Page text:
In Maryland, the state’s version of the lemon law is technically known as the “Automobile Warranty Enforcement Law.” Regardless of what it is called, it is important that those people who think their new car is a lemon know what has to be done to get a new car or a refund.
Under Maryland Law, What Is A Lemon?
For a car to be considered a lemon, under Maryland law, all the following criteria must be met:
* The car was purchased new
* The manufacturer’s warranty is still in effect
* The defect affects the cars safety, use, or value
* Within two years or 24,000 miles, the manufacturer has tried four times to rectify the problem or one time if the problem is related to the brakes or steering. This also applies if the car has been unavailable for use for 30 days or more.
Filing A Claim:
Filing a lemon law claim in Maryland is somewhat complicated. Many people find it to be in their favor to hire an attorney who specializes in this area.
Do not wait until the two years is up. Contact the vehicle manufacturer after the second attempt to fix the problem. Do everything in writing when you communicate with the manufacturer and provide copies of work orders and invoices that pertain to the specific problem. Identical information must be given to the office of the Maryland Attorney General.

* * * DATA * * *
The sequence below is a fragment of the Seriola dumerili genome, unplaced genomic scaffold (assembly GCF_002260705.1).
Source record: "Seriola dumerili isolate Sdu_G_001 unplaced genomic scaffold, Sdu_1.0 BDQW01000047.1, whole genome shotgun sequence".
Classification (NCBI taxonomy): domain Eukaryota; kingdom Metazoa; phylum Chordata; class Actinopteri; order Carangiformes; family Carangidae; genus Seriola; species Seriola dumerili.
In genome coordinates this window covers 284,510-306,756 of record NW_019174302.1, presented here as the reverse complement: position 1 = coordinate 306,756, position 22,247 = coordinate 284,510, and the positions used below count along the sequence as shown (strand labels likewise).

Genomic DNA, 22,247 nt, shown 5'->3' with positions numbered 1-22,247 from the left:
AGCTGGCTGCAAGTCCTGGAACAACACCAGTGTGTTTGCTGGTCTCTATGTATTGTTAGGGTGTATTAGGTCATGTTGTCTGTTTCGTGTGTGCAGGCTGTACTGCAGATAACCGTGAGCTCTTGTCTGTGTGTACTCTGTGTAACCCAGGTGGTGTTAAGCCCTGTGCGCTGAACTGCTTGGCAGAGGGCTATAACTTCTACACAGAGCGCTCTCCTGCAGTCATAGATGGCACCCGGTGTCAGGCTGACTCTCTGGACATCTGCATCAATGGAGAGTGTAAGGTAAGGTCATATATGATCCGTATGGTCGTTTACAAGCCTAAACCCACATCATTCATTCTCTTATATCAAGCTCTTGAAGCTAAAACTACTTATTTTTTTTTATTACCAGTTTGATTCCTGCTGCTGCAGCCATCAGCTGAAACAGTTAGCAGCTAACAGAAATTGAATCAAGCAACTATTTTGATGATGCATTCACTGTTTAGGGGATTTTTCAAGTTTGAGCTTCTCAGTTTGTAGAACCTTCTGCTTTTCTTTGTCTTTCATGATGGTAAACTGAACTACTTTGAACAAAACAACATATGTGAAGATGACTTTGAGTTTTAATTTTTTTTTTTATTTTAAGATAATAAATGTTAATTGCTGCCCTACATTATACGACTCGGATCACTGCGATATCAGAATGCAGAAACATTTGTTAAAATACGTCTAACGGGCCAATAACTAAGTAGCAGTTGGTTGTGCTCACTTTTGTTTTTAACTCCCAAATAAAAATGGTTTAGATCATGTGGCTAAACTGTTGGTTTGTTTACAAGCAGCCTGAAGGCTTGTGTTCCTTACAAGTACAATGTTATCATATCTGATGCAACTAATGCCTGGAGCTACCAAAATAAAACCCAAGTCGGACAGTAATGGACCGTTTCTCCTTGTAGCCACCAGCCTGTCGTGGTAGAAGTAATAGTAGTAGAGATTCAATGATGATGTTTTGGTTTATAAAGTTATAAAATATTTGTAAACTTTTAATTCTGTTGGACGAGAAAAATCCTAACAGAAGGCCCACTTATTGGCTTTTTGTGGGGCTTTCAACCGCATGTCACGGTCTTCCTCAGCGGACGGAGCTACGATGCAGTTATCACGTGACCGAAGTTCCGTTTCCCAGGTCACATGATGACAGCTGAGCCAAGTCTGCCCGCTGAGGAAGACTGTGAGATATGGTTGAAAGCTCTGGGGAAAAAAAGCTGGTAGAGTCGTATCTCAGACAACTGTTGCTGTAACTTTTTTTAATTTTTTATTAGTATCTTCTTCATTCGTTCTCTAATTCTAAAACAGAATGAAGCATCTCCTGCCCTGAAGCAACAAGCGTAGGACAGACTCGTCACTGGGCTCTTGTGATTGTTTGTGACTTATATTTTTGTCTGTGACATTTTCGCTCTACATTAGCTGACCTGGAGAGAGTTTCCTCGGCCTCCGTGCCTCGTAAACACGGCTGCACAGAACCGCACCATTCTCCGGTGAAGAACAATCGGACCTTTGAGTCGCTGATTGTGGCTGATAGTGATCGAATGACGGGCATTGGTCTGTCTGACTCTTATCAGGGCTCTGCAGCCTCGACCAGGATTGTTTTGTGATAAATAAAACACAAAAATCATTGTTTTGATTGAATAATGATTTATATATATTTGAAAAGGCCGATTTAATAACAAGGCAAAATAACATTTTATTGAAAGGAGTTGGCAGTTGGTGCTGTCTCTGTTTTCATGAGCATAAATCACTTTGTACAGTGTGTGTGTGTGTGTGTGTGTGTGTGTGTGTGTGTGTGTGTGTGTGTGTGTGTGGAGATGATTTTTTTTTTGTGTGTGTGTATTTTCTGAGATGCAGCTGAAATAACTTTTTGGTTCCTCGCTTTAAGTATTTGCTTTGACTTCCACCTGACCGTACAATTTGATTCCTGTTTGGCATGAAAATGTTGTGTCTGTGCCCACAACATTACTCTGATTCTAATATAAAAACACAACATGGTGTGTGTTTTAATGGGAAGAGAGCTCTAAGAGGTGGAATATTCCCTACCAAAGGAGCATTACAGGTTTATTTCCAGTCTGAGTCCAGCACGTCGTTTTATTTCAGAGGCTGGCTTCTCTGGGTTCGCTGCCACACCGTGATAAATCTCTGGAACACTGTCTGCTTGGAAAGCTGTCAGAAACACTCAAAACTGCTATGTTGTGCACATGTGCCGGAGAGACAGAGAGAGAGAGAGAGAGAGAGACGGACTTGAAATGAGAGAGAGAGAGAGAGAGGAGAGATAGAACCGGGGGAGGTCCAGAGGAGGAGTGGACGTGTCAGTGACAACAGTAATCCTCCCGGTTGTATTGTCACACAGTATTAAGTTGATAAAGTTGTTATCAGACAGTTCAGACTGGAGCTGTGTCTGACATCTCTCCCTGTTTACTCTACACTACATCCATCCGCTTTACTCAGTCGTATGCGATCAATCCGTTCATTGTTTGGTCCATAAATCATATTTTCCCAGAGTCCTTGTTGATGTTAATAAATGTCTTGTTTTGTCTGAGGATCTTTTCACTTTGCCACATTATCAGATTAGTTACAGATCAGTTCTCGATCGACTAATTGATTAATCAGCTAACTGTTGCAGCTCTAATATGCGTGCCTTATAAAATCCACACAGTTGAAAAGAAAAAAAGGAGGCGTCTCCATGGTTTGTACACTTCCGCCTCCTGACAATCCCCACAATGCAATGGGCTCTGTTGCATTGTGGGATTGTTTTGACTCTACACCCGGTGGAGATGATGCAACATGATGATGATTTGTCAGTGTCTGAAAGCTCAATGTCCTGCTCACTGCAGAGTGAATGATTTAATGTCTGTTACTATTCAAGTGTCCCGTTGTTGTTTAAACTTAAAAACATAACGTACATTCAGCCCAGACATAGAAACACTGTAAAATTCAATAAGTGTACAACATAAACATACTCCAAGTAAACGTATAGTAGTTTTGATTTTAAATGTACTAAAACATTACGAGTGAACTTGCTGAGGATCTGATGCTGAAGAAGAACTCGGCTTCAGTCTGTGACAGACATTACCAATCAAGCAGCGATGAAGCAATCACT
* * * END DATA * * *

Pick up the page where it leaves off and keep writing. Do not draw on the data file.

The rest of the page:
After receipt of your claim, the manufacturer has 30 days to fix the problem. If, after the final attempt at repair, the problem still exists, it is wise to consult with an attorney who is intimate with the lemon law in Maryland.
Resolution Of The Claim:
If the manufacturer fails to accommodate your claim, call for arbitration. The decision of the arbiter is binding on the manufacturer, but not on you. If the decision favors the manufacturer, you are free to take legal action against the manufacturer. If this is the only avenue left, your attorney has three years from the date the vehicle was delivered to you to file the case.
Pursuing a lemon law claim is not easy. If you are having problems in Maryland, you are invited to contact the Krohn & Moss, Ltd. Consumer Law Center®.